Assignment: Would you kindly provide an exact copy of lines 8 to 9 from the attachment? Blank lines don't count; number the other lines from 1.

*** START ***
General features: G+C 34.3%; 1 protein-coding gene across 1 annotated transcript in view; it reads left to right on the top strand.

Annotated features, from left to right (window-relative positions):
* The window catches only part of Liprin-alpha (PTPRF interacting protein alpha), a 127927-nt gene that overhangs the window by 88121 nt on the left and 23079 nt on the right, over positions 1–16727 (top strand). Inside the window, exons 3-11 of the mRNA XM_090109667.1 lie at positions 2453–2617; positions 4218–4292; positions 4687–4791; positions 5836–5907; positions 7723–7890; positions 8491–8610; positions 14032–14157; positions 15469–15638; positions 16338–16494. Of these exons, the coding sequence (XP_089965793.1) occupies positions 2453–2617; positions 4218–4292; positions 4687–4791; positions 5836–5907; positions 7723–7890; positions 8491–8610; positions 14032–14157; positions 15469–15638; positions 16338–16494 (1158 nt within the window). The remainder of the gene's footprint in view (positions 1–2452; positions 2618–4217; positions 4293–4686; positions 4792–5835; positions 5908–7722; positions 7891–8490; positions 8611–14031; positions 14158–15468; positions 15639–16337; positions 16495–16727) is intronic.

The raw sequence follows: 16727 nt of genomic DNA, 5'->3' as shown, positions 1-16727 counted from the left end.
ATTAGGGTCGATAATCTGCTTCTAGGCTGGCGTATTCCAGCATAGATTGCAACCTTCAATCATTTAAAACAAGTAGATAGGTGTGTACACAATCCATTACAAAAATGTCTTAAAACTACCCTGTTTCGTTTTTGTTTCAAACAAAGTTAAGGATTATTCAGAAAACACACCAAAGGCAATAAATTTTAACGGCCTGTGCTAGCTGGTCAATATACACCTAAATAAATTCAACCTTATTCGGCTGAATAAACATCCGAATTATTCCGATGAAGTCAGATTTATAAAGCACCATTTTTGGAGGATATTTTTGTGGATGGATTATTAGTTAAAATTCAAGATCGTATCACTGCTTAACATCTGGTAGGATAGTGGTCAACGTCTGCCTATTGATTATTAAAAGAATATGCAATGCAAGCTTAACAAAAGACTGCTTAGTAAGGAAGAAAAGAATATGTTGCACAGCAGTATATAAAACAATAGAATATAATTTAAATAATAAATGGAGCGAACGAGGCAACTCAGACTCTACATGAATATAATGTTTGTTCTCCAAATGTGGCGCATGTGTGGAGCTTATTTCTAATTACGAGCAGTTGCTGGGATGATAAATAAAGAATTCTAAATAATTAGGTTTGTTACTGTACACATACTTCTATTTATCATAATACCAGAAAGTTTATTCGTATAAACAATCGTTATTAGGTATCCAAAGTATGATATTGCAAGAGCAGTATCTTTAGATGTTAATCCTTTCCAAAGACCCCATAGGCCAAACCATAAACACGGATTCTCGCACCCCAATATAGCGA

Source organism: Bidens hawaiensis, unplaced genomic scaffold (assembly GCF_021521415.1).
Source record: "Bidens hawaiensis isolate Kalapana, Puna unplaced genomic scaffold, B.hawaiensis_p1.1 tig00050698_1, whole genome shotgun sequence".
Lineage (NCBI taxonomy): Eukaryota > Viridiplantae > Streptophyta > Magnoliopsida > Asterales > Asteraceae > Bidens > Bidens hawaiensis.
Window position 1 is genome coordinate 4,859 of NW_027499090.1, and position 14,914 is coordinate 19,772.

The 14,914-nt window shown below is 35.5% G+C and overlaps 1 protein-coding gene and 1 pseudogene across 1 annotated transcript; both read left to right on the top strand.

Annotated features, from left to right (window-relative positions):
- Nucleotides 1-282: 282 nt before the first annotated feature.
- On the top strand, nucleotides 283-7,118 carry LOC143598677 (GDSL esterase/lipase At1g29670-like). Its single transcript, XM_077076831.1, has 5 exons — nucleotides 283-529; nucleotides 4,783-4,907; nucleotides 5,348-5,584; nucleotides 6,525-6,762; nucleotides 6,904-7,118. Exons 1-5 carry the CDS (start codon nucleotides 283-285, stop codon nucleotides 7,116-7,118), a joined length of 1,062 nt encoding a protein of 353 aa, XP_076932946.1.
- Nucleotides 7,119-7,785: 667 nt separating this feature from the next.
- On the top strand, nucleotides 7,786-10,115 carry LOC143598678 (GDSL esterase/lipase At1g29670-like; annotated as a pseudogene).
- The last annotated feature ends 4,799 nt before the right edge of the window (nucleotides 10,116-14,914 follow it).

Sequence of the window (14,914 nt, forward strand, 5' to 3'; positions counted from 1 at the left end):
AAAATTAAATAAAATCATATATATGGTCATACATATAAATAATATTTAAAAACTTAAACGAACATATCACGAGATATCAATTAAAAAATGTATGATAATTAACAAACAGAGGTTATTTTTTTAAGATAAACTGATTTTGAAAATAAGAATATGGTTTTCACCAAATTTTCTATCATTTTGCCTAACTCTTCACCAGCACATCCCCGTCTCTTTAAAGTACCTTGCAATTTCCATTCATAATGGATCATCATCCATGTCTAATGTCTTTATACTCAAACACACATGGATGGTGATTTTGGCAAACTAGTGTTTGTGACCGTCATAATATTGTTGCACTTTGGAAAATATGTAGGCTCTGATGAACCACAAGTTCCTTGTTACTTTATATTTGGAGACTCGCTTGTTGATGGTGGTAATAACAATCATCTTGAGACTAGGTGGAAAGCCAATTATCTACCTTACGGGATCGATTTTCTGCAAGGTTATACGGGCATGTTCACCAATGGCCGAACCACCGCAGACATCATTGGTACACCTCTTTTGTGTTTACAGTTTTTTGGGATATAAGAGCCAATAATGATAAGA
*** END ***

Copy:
Lineage (NCBI taxonomy): Eukaryota > Viridiplantae > Streptophyta > Magnoliopsida > Asterales > Asteraceae > Bidens > Bidens hawaiensis.
Window position 1 is genome coordinate 4,859 of NW_027499090.1, and position 14,914 is coordinate 19,772.